Teaching Badly: 11th Grade Reading List

Post a reading list, get a spike in views and comments.  Message received!  Also I need an easy post or two to pad my schedule as the baby is nearly arrived.

For the juniors I teach ethics, which is the “flagship class” I was hired to teach.  I made my best teaching decision ever in the first year; after a few months of floundering eclecticism I broke out Josef Pieper’s Four Cardinal Virtues and had them read a bit from it.  In the process I had to explain some Aquinas to them and so began a love affair that burns brightly to this day.

The majority of my juniors loved Aquinas.  When the next academic year rolled around, I tossed out most of what I had done and plopped the Summa down in front of the new batch of juniors.  For the spring, they read the entirety of Pieper’s 4CV.  Over the next few years I tweaked some things, with the consistent feedback being “MOAR AQUINAS.”

There are problems.  Like I mentioned in my other reading list, I live in perpetual fear of a Dominican finding out what I have done to blessed St. Thomas.  It’s a messy field hospital, a gum-and-shoelaces operation, an idiot’s guide to an idiot’s guide.  I have to hand-wave a lot of De Anima stuff for them, or explain in super-condensed fashion.  Most alarmingly, I don’t read I-II Q1-5 on happiness.  This is no proper Dominican formation.

But enough excuses.  The list:

===Part I===

The first thing I ever have the students do is write an in-class essay elaborating on their own personal views on how happiness, freedom, and law relate to each other, intersect, limit, etc.  Then it’s on to the learnin’ at roughly one week per reading.

Servais Pinckaers, Morality: The Catholic View, chapter 6.  (This is the warm-up, and a general way to replace Q1-5.  I used to teach chapters 6-8 but MOAR AQUINAS.)

Summa Theologiae I-II Q6 a1 (on the nature of voluntariness)

I-II Q6 a3-5 (a host of useful distinctions on internal/external, acting by not acting, compulsion and violence)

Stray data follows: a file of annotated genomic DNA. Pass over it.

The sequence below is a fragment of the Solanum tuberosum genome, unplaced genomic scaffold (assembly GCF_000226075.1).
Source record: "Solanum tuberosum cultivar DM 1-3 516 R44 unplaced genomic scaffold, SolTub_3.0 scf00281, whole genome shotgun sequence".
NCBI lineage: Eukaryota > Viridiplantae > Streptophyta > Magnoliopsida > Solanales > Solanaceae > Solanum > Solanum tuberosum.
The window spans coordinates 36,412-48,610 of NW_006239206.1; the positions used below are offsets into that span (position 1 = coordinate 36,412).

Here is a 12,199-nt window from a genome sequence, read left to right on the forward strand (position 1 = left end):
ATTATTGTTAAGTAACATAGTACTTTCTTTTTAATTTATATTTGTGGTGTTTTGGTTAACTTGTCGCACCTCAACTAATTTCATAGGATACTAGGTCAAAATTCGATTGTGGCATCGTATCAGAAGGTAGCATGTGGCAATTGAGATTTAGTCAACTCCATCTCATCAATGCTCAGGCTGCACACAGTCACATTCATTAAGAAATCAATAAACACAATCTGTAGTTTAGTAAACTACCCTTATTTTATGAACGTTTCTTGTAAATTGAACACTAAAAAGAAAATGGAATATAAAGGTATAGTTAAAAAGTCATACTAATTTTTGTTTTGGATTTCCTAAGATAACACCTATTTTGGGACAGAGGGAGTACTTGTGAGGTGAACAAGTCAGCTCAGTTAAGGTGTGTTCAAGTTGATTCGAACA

I-II Q6 a6-8 (ways to break or stress-test the model built so far: Fear, Desire, Ignorance.  Students get 2 class periods to do short-notice presentations on these articles.)

===Part II===

I-II Q8 a1-3 (good as the object of the will.  Refresher on transcendentals of being from 9th grade.  I do a lot of priming for this year in my 9th grade class.)

I-II Q11-16 (means and end.  Project time!  Students break into groups and teach a question to the class for 20 minutes: Enjoyment, Intention, Choice, Counsel, Consent, Use)

I-II Q18 (evaluating the action as good or evil–“real” ethics)

I-II Q19 a1-6 (evaluating the internal act of the will as good or evil–CONSCIENCE)

St. Augustine’s commentary on St. Matthew’s Beatitudes (a change of pace for the end of the semester, but a number of surprising and cool connections back to the Aquinas material)

===Part III===

I-II Q22-48 Passions (Just kidding!  I lecture this for 3 days and then they take a quiz)

Pieper, 4CV Prudence 1-2

Prudence 3-4

Justice 1-5 (even the most elementary lessons on justice are a revelation to my students.  It’s pretty alarming but also neat to see them learn.)

Justice 6-7 (some years I split Justice into 3 weeks but this year I went with time-saving)

Major project time: students create their own groups and teach an entire 40-minute period on the remaining chapters of 4CV (Fort 1-2, Fort 3-4, Temp 1-2, Temp 5-6, Temp 7-8, Temp 9-10).  I encourage them to, among other things, take a look at the source material in the Summa that Pieper is drawing on and maybe teach some of that, or round out the material with it.  I went to this project about 5 years ago and have been pretty happy with the results.

===Part IV===

This is where things get fuzzy as the amount of time remaining varies.  There are only two constants:

Pieper, 4CV Temp 3-4 (Chastity.  I reserve this to myself because it is a long block of text and it directly sets up my final work)

Humanae Vitae 1-18 (yep, I go to the firing line on this one.  It goes surprisingly well)

What goes before (and long ago, instead of) is a mixed bag:

Benedict XVI Deus Caritas Est (early articles)

Summa Theologiae on one or some of: Lying (cool connections to sexuality), Capital Vices (really excellent stuff), Parts of Lust (most common of these, since it sets up HV so well), Supplementum on Matrimony (same reasons, often paired with parts of lust).

Familiaris Consortio (only once, long ago, and not as well-connected with the material anymore)

Advertisements

Leave a Reply

Fill in your details below or click an icon to log in:

WordPress.com Logo

You are commenting using your WordPress.com account. Log Out / Change )

Twitter picture

You are commenting using your Twitter account. Log Out / Change )

Facebook photo

You are commenting using your Facebook account. Log Out / Change )

Google+ photo

You are commenting using your Google+ account. Log Out / Change )

Connecting to %s